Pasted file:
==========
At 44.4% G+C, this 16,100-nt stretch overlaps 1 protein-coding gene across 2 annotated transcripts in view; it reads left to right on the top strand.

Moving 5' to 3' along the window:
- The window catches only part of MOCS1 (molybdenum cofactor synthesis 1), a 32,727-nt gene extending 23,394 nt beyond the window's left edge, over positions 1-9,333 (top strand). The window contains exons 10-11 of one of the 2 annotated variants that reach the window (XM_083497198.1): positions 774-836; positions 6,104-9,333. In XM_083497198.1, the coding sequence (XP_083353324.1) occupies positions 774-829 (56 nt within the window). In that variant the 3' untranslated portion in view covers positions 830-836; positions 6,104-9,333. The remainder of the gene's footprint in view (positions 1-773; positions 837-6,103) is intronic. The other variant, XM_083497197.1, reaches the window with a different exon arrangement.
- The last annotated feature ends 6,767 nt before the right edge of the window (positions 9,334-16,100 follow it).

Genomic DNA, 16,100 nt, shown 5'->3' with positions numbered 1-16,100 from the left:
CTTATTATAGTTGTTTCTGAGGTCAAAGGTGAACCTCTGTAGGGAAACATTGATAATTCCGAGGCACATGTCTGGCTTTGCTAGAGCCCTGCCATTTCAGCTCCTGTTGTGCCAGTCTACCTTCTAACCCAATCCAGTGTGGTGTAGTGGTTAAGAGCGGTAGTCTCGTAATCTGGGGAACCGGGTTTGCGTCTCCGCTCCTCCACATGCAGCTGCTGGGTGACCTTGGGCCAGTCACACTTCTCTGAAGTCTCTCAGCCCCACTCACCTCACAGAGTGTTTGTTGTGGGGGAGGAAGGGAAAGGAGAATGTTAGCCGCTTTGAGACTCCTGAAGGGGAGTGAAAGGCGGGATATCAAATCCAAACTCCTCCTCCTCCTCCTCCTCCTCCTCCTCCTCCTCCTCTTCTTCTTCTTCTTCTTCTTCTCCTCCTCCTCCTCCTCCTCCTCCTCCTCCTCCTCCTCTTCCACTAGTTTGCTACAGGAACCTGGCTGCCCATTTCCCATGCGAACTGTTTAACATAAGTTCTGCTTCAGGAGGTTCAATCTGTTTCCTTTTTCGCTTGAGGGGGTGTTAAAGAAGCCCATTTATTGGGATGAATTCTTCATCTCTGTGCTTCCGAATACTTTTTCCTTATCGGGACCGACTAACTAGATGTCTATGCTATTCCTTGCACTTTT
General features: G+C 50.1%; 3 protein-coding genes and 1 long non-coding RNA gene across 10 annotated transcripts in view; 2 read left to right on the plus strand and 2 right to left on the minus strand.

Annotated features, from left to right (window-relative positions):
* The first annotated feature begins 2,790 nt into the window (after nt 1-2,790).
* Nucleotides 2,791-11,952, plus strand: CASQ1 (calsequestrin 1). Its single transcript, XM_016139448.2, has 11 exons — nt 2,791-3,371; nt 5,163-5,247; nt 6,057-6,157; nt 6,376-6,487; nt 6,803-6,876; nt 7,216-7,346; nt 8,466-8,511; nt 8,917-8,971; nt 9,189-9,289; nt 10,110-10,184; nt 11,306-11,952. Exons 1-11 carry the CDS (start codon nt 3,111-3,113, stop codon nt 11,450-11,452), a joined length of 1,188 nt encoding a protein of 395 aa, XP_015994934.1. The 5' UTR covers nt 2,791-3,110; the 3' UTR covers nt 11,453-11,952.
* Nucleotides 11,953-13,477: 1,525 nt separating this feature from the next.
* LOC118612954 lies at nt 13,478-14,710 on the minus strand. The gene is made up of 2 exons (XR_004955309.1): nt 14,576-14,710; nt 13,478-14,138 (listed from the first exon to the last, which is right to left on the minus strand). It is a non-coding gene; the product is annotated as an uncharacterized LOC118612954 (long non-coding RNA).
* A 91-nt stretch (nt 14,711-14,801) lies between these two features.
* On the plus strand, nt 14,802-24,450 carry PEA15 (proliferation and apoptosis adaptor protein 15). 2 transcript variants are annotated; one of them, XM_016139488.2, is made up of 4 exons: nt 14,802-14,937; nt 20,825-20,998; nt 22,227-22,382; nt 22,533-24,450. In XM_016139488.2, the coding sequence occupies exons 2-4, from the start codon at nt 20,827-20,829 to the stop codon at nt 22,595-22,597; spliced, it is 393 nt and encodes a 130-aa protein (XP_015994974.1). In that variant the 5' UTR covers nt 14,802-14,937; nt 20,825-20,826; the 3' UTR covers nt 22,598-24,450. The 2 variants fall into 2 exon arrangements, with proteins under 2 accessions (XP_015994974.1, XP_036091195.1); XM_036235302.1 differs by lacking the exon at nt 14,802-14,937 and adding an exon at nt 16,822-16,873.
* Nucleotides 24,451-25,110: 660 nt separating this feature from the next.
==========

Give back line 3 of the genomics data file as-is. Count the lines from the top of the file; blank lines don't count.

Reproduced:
- The window catches only part of MOCS1 (molybdenum cofactor synthesis 1), a 32,727-nt gene extending 23,394 nt beyond the window's left edge, over positions 1-9,333 (top strand). The window contains exons 10-11 of one of the 2 annotated variants that reach the window (XM_083497198.1): positions 774-836; positions 6,104-9,333. In XM_083497198.1, the coding sequence (XP_083353324.1) occupies positions 774-829 (56 nt within the window). In that variant the 3' untranslated portion in view covers positions 830-836; positions 6,104-9,333. The remainder of the gene's footprint in view (positions 1-773; positions 837-6,103) is intronic. The other variant, XM_083497197.1, reaches the window with a different exon arrangement.